27 year-old Latvian photographer Viktorija Eksta shares some background to Diev Daba Dars, a self-portrait based project that sees Viktorija impersonating the woman who lived in an abandoned house the photographer stumbled upon in Latvia’s countryside.
Hello Viktorija, thank you for this interview. What are your main interests as a photographer?
Currently I am interested in the exploration of the territory between documentary and fictional photography, and in the possibilities of animated gifs. I’m also curious about the interaction between the photographic image and sounds as well as smells.
In parallel to this, I continue doing self-portraits and portraits of friends and strangers (especially males).
Please introduce us to your series Dievs Daba Darbs. How and why did you decide to make this project?
When I found the abandoned house where the images were taken in the Latvian countryside I was stunned by its atmosphere – there was a very strong presence of both life and death in the air. The fact that almost nothing had been stolen was very surprising, too.
After looking around for a while I found a wardrobe full of dresses, and had the immediate impulse to take pictures of myself in those clothes. I went back to the house time and time again to take more pictures, but for quite a long time I was not sure where the project was going – it took about a year to understand what direction to take.
How did you come across the house you took your photographs in, and what kind of experience was it to wear the clothes and use the objects of the woman who lived there?
I was working as an assistant of Irish photographer David Creedon at the time. Each day we went by car to a random direction in Latvia’s countryside looking for people who would agree to have their portrait taken – that is how I found the house.
At the beginning I wasn’t too happy with putting myself in the shoes of the house’s owner. In some moments I was afraid to do so, at other times I even felt disgust; but as time passed I became more and more comfortable with it, and it was only after reaching that comfort zone that I could really start exploring the environment and developing a character. Another difficulty was the location: the house is very far from the public transport network and I don’t drive, so it was a huge effort to get there every time.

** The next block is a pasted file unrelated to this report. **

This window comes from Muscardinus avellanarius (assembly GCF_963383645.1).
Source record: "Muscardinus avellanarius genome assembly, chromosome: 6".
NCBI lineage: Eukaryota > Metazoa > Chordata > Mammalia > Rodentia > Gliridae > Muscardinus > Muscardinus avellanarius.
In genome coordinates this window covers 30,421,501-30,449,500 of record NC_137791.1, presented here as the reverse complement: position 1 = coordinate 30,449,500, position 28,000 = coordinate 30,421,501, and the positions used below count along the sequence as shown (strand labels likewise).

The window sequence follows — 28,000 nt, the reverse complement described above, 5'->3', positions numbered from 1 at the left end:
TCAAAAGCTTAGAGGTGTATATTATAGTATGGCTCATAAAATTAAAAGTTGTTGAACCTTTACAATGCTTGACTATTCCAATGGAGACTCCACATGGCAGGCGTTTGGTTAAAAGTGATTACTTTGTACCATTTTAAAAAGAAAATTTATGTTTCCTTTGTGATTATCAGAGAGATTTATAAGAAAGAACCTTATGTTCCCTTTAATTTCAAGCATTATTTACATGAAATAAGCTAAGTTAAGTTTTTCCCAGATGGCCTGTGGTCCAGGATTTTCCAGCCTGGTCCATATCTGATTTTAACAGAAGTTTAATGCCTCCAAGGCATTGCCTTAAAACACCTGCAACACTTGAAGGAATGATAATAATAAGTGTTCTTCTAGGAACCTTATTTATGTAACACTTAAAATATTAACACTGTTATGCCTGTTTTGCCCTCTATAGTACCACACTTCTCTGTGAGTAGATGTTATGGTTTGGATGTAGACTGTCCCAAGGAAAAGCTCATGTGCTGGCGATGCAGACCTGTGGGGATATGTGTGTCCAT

The Dievs Daba Darbs images have a keen painterly feel to them. Can you talk a bit about the making of the photographs, and what were your main ideas as you created them?
I used a 6×6 camera, color film, and a cable release or timer to set off the shutter. I intentionally didn’t use a digital camera to leave room for the unexpected and raise the level of my own concentration. The house, the clothes and the landscape had great colors and the light was beautiful, and I decided to take advantage of this.
Did you have any specific reference or source(s) of inspiration while working on Dievs Daba Darbs?
My main source of inspiration was the house itself, all the objects found within, the sounds and smells, the letters and pictures that were there. I was also thinking quite a lot about about my grandmother, who lived in a similar place, and other women from the countryside that I know.
As far as visual references go, I had Dutch paintings in mind – I adore the use of light and depiction of everyday activities that characterize them.
What have been the main influences on your photography?
First of all, living and observing life; interacting with people and places; loving, eating, moving, breathing, dancing, being bored etc. Then the works of other photographers, paintings, sculptures, movies, installations and art in general, books and magazines that I read, music that I listen to, etc.
Who are some of your favorite contemporary photographers?
Peter Hugo, Alessandra Sanguineti, Antoine d’Agata, Anders Petersen, Nan Goldin, Andrejs Grants, Helen van Meene, Elina Brotherus, Cristina De Middel and many others.
Choose your #threewordsforphotography.
Flicker. Smell. Sensation.